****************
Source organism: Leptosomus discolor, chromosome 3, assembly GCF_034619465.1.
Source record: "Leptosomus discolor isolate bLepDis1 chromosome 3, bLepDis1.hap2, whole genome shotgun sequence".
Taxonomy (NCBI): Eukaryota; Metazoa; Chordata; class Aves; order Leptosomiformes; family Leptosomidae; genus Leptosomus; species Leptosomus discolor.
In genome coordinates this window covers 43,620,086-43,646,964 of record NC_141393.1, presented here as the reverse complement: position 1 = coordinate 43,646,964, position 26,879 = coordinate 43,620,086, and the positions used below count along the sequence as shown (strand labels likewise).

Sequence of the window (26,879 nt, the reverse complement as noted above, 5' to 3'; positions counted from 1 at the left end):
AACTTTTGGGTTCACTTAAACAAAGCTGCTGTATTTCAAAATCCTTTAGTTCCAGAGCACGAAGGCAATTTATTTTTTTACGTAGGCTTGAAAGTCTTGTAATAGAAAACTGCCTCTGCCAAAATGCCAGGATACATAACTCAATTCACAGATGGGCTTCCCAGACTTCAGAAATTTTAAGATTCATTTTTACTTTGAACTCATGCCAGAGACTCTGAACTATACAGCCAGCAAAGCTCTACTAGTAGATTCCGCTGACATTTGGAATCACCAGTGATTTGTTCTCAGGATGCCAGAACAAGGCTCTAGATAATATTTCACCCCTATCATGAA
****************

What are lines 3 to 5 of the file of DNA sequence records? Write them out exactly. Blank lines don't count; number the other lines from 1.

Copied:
Taxonomy (NCBI): Eukaryota; Metazoa; Chordata; class Aves; order Leptosomiformes; family Leptosomidae; genus Leptosomus; species Leptosomus discolor.
In genome coordinates this window covers 43,620,086-43,646,964 of record NC_141393.1, presented here as the reverse complement: position 1 = coordinate 43,646,964, position 26,879 = coordinate 43,620,086, and the positions used below count along the sequence as shown (strand labels likewise).

Sequence of the window (26,879 nt, the reverse complement as noted above, 5' to 3'; positions counted from 1 at the left end):